Colorectal Cancer News
Liver Disease and Colorectal Polyps: What's the Relationship?
A recent study has suggested that there may be a link between liver disease and the development of colorectal polyps, which can turn into colorectal cancer if left undetected through routine colonoscopies.
Researchers from Sungkyunkwan University, School of Medicine, Seoul, South Korea, noted that metabolic syndrome and insulin resistance are associated with a higher risk of colon cancer. Furthermore, non-alcoholic fatty liver disease (NAFLD) is regarded as a manifestation of metabolic syndrome in the liver.
The study investigated whether NAFLD has a relationship to colorectal adenomatous polyps. It included 2,917 participants who underwent a routine colonoscopy at Kangbuk Samsung Hospital in 2007. The patients were divided into the adenomatous polyp group (556 patients) and the normal group (2,361 patients).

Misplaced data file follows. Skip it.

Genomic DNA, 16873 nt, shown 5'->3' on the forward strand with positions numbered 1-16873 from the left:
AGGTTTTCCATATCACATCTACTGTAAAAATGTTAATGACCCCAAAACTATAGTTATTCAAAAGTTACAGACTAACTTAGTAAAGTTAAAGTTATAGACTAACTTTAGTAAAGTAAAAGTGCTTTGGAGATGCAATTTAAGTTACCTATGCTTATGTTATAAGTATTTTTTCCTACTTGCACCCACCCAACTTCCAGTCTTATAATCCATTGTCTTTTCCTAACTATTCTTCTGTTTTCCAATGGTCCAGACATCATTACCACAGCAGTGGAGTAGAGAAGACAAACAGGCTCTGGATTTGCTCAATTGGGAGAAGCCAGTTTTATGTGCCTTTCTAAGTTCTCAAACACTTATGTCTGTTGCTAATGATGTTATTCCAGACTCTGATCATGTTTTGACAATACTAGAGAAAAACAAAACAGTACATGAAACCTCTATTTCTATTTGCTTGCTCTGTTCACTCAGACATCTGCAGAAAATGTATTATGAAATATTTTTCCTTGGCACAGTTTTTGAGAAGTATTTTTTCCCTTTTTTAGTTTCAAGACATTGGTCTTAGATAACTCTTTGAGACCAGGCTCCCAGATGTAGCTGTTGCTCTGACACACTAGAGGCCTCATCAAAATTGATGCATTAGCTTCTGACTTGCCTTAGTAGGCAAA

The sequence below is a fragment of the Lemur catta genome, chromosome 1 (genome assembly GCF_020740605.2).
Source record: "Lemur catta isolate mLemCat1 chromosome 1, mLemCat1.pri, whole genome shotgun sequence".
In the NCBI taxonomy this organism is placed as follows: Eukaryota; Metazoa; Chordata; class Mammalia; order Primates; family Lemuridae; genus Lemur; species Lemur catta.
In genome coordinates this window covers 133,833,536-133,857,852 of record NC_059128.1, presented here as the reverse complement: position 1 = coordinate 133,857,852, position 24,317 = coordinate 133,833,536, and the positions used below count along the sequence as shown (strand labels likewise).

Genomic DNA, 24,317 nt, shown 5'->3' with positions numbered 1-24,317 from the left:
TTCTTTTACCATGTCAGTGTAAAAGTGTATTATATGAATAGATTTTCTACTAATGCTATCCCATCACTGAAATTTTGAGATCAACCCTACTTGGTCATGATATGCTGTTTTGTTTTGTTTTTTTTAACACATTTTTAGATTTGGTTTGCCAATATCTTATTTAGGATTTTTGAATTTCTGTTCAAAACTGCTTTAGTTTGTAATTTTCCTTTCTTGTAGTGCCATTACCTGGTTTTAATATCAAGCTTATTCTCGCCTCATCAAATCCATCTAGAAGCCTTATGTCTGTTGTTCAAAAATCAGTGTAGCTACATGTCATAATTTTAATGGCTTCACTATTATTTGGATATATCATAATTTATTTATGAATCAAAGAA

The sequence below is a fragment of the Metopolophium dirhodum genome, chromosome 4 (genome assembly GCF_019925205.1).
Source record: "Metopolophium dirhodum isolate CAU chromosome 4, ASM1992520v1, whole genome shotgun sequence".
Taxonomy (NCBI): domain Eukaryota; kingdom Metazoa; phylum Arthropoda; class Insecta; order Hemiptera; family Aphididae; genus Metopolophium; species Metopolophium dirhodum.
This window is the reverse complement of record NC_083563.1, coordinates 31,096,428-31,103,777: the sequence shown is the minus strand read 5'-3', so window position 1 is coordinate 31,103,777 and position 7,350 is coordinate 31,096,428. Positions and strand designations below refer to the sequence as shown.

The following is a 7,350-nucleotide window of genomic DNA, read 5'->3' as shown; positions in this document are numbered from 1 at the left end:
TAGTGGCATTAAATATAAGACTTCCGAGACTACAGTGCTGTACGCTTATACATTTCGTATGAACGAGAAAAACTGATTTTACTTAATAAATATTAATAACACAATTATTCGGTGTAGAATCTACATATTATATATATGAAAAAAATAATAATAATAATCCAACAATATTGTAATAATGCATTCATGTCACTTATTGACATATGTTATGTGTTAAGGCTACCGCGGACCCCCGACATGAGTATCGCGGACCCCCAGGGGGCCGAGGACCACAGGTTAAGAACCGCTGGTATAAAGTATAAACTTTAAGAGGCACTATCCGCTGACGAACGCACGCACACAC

The study found that the prevalence of NAFLD was 41.5 percent in the adenomatous polyp group and 30.2 percentin the control group. Additionally, NAFLD was found to be associated with an increased risk of colorectal adenomatous polyps and an increased risk for NAFLD was more evident in patients with a greater number of adenomatous polyps.
The study authors concluded that NAFLD was associated with colorectal adenomatous polyps. They noted that further studies are needed to confirm whether NAFLD is a predictor for the development of colorectal adenomatous polyps and cancer.
For more information on colorectal polyps, please visit the CCA's colorectal cancer overview.
- Hwang ST, Cho YK, Park JH, et al. Relationship of non-alcoholic fatty liver disease to colorectal adenomatous polyps. J Gastroenterol Hepatol. 2010 Jan 13.
- Colon Cancer Alliance. www.ccalliance.org. Copyright® 2010